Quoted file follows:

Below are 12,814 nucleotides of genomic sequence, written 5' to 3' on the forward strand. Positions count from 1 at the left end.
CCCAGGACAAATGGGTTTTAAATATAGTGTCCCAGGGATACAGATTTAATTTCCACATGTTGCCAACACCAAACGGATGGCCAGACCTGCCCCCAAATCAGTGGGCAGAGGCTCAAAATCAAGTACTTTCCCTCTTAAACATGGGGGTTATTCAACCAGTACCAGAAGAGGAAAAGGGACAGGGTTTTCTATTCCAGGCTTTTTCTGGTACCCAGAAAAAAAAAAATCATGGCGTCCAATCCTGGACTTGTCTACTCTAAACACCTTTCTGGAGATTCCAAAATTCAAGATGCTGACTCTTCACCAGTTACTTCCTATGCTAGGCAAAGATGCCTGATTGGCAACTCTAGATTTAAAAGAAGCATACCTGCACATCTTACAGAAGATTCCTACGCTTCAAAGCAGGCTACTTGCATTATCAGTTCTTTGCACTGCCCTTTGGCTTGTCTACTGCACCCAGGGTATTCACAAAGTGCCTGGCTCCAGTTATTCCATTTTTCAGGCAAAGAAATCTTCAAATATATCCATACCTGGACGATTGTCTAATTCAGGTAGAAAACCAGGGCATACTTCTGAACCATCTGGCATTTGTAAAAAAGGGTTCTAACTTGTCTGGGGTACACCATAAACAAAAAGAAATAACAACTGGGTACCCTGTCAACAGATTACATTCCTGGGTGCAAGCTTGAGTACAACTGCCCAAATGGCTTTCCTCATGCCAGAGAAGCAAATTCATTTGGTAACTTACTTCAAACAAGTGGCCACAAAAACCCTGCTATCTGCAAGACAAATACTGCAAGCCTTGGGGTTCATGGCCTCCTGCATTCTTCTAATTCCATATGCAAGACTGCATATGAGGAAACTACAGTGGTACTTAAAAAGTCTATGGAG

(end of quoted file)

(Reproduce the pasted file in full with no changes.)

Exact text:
Below are 12,814 nucleotides of genomic sequence, written 5' to 3' on the forward strand. Positions count from 1 at the left end.
CCCAGGACAAATGGGTTTTAAATATAGTGTCCCAGGGATACAGATTTAATTTCCACATGTTGCCAACACCAAACGGATGGCCAGACCTGCCCCCAAATCAGTGGGCAGAGGCTCAAAATCAAGTACTTTCCCTCTTAAACATGGGGGTTATTCAACCAGTACCAGAAGAGGAAAAGGGACAGGGTTTTCTATTCCAGGCTTTTTCTGGTACCCAGAAAAAAAAAAATCATGGCGTCCAATCCTGGACTTGTCTACTCTAAACACCTTTCTGGAGATTCCAAAATTCAAGATGCTGACTCTTCACCAGTTACTTCCTATGCTAGGCAAAGATGCCTGATTGGCAACTCTAGATTTAAAAGAAGCATACCTGCACATCTTACAGAAGATTCCTACGCTTCAAAGCAGGCTACTTGCATTATCAGTTCTTTGCACTGCCCTTTGGCTTGTCTACTGCACCCAGGGTATTCACAAAGTGCCTGGCTCCAGTTATTCCATTTTTCAGGCAAAGAAATCTTCAAATATATCCATACCTGGACGATTGTCTAATTCAGGTAGAAAACCAGGGCATACTTCTGAACCATCTGGCATTTGTAAAAAAGGGTTCTAACTTGTCTGGGGTACACCATAAACAAAAAGAAATAACAACTGGGTACCCTGTCAACAGATTACATTCCTGGGTGCAAGCTTGAGTACAACTGCCCAAATGGCTTTCCTCATGCCAGAGAAGCAAATTCATTTGGTAACTTACTTCAAACAAGTGGCCACAAAAACCCTGCTATCTGCAAGACAAATACTGCAAGCCTTGGGGTTCATGGCCTCCTGCATTCTTCTAATTCCATATGCAAGACTGCATATGAGGAAACTACAGTGGTACTTAAAAAGTCTATGGAG